Anyone ever swap a 5 speed into a 5.0 AWD Automatic? | Ford Explorer Forums - Serious Explorations

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Anyone ever swap a 5 speed into a 5.0 AWD Automatic?


Well-Known Member
May 26, 2013
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City, State
Allegan County, Michigan
Year, Model & Trim Level
96 Explorer XLT 5.0 AWD
My truck is up there in miles and I figure the trans is gonna die one day. All around, I'm a huge fan of manual transmissions. Aside from the obvious, flywheel, clutch, pressure plate, pedals, master cylinder, etc, Is there anything real obnoxious about doing this?

Did the 5.0 AWD ever come from ford with a 5 speed? If not, is there a 5 speed from an F150 that will spline to the AWD case without having to alter the drive shafts or anything? What's it take to get the PCM to forgive you for removing the automatic trans and make it not throw codes?

This is kind of a pipe dream, but if it's not too ridiculous with modifications a junkyard manual trans and all the rest may cost less than a rebuilt automatic.

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Search the forum, there was a member on here that used an F-150 Trans and used the F-150 t-case and I believe custom made drive shafts. There is a lot of modification and cursing involved in a project like that.

I actually don't want to use the F150 t-case. I'd prefer keeping the AWD 4404. From reading about people swapping the manual t-case from the F-150 into the Explorer, I assume the T-case inputs are the same. My thought is that if the 5 speed is the same overall length as the automatic the driveshafts wont need to change. People change the shafts when using the F-150 t-case because the Explorer shafts don't bolt up.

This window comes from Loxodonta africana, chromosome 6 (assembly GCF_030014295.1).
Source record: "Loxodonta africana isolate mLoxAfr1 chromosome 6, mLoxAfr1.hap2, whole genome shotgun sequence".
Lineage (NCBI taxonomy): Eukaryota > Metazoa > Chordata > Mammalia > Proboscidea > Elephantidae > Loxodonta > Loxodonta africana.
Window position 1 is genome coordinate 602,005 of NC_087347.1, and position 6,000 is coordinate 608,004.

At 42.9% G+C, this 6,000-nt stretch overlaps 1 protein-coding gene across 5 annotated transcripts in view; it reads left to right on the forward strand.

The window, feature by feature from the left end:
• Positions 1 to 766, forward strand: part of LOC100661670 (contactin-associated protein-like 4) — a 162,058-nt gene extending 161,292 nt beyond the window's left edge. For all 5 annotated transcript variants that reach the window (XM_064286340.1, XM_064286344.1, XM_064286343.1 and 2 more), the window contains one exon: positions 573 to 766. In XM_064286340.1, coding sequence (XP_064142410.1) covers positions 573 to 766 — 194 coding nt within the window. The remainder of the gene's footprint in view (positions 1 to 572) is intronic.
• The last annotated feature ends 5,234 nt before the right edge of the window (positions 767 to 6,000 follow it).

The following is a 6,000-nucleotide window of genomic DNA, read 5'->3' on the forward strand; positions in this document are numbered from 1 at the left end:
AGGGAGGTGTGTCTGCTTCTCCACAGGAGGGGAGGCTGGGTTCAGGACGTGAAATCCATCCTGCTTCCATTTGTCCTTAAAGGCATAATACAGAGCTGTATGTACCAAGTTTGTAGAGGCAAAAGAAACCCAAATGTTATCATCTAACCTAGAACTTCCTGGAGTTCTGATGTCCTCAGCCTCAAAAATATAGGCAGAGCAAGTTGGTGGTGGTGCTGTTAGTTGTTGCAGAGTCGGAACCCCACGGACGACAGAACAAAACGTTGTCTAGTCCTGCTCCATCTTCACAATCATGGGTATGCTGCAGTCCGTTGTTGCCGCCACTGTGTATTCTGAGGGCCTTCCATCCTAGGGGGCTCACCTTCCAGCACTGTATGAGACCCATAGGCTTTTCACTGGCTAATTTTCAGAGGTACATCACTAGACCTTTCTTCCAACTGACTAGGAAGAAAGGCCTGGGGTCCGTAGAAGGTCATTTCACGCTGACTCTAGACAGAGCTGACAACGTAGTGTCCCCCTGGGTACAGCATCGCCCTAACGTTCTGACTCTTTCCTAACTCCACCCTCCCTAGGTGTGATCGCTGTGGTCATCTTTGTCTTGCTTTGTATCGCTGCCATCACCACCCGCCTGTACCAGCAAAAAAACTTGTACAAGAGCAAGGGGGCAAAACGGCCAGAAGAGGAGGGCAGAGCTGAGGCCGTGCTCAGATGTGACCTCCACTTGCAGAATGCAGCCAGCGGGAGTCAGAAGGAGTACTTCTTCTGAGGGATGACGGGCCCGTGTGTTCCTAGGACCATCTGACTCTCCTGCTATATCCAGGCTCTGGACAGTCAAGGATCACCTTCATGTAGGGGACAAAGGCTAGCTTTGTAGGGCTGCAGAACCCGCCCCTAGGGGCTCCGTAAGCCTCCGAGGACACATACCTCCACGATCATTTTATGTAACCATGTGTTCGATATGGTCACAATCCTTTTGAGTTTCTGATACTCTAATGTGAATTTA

As far as automatics are concerned, the F-150 and Explorer use the same one. It stands to reason an 5 speed from an F-150 should bolt up at the bell and the transfer case with only modification to the clutch, flywheel, etc. But I may be oversimplifying it or just missing something.

I guess what I'am asking is if the automatic and the manual transmissions are the same length and have the same tailshaft?

Yes, an M5R2 from an F150 bolts right up as long as you open up a couple bolt holes a little larger.

If you don't want selectable 4wd, just use your AWD transfer case. The rest of the swap is the same as shown in the link.

A 97+ F150 with an M5R2 will even put the shifter in the right location, or you have to take the shifter plate off a 97+

Yes, an M5R2 from an F150 bolts right up as long as you open up a couple bolt holes a little larger.

If you don't want selectable 4wd, just use your AWD transfer case. The rest of the swap is the same as shown in the link.

A 97+ F150 with an M5R2 will even put the shifter in the right location, or you have to take the shifter plate off a 97+